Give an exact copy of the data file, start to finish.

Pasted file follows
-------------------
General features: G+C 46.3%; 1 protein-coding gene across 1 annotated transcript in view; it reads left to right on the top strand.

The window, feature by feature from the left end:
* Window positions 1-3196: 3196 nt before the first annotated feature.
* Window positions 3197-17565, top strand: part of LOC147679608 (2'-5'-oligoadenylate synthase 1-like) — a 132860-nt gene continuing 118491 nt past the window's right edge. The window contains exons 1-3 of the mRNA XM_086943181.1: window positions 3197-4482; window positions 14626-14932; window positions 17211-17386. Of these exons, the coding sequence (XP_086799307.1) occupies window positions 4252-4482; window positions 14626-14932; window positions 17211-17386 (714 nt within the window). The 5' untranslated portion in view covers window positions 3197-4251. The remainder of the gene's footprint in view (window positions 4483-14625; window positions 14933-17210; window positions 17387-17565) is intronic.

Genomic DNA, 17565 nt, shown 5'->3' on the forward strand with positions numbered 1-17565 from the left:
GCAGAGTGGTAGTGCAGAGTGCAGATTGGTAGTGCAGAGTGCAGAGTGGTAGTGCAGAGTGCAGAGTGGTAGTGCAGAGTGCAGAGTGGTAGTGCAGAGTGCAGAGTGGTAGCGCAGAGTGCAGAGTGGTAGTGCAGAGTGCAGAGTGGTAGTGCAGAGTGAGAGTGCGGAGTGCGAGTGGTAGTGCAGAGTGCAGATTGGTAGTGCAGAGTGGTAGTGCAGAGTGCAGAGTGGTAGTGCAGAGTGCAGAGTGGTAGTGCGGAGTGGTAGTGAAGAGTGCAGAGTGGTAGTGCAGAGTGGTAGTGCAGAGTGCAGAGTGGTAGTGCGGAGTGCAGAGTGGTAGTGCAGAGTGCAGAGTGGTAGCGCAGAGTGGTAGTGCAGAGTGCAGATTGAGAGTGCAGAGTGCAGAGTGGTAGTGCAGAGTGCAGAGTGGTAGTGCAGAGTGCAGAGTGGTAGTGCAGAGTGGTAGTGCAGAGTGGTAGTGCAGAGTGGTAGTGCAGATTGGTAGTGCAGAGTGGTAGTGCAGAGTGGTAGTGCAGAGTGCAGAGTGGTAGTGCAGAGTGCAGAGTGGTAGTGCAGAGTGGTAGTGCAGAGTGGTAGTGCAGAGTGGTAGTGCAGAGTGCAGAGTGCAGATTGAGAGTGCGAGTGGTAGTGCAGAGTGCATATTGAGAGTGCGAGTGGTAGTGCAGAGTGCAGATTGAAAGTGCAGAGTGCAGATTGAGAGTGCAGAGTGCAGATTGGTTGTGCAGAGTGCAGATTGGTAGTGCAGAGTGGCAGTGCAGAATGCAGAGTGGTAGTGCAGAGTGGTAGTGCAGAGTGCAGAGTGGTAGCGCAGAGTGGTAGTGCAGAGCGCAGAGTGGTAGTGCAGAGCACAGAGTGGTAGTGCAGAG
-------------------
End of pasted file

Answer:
General features: G+C 46.3%; 1 protein-coding gene across 1 annotated transcript in view; it reads left to right on the top strand.

The window, feature by feature from the left end:
* Window positions 1-3196: 3196 nt before the first annotated feature.
* Window positions 3197-17565, top strand: part of LOC147679608 (2'-5'-oligoadenylate synthase 1-like) — a 132860-nt gene continuing 118491 nt past the window's right edge. The window contains exons 1-3 of the mRNA XM_086943181.1: window positions 3197-4482; window positions 14626-14932; window positions 17211-17386. Of these exons, the coding sequence (XP_086799307.1) occupies window positions 4252-4482; window positions 14626-14932; window positions 17211-17386 (714 nt within the window). The 5' untranslated portion in view covers window positions 3197-4251. The remainder of the gene's footprint in view (window positions 4483-14625; window positions 14933-17210; window positions 17387-17565) is intronic.

Genomic DNA, 17565 nt, shown 5'->3' on the forward strand with positions numbered 1-17565 from the left:
GCAGAGTGGTAGTGCAGAGTGCAGATTGGTAGTGCAGAGTGCAGAGTGGTAGTGCAGAGTGCAGAGTGGTAGTGCAGAGTGCAGAGTGGTAGTGCAGAGTGCAGAGTGGTAGCGCAGAGTGCAGAGTGGTAGTGCAGAGTGCAGAGTGGTAGTGCAGAGTGAGAGTGCGGAGTGCGAGTGGTAGTGCAGAGTGCAGATTGGTAGTGCAGAGTGGTAGTGCAGAGTGCAGAGTGGTAGTGCAGAGTGCAGAGTGGTAGTGCGGAGTGGTAGTGAAGAGTGCAGAGTGGTAGTGCAGAGTGGTAGTGCAGAGTGCAGAGTGGTAGTGCGGAGTGCAGAGTGGTAGTGCAGAGTGCAGAGTGGTAGCGCAGAGTGGTAGTGCAGAGTGCAGATTGAGAGTGCAGAGTGCAGAGTGGTAGTGCAGAGTGCAGAGTGGTAGTGCAGAGTGCAGAGTGGTAGTGCAGAGTGGTAGTGCAGAGTGGTAGTGCAGAGTGGTAGTGCAGATTGGTAGTGCAGAGTGGTAGTGCAGAGTGGTAGTGCAGAGTGCAGAGTGGTAGTGCAGAGTGCAGAGTGGTAGTGCAGAGTGGTAGTGCAGAGTGGTAGTGCAGAGTGGTAGTGCAGAGTGCAGAGTGCAGATTGAGAGTGCGAGTGGTAGTGCAGAGTGCATATTGAGAGTGCGAGTGGTAGTGCAGAGTGCAGATTGAAAGTGCAGAGTGCAGATTGAGAGTGCAGAGTGCAGATTGGTTGTGCAGAGTGCAGATTGGTAGTGCAGAGTGGCAGTGCAGAATGCAGAGTGGTAGTGCAGAGTGGTAGTGCAGAGTGCAGAGTGGTAGCGCAGAGTGGTAGTGCAGAGCGCAGAGTGGTAGTGCAGAGCACAGAGTGGTAGTGCAGAG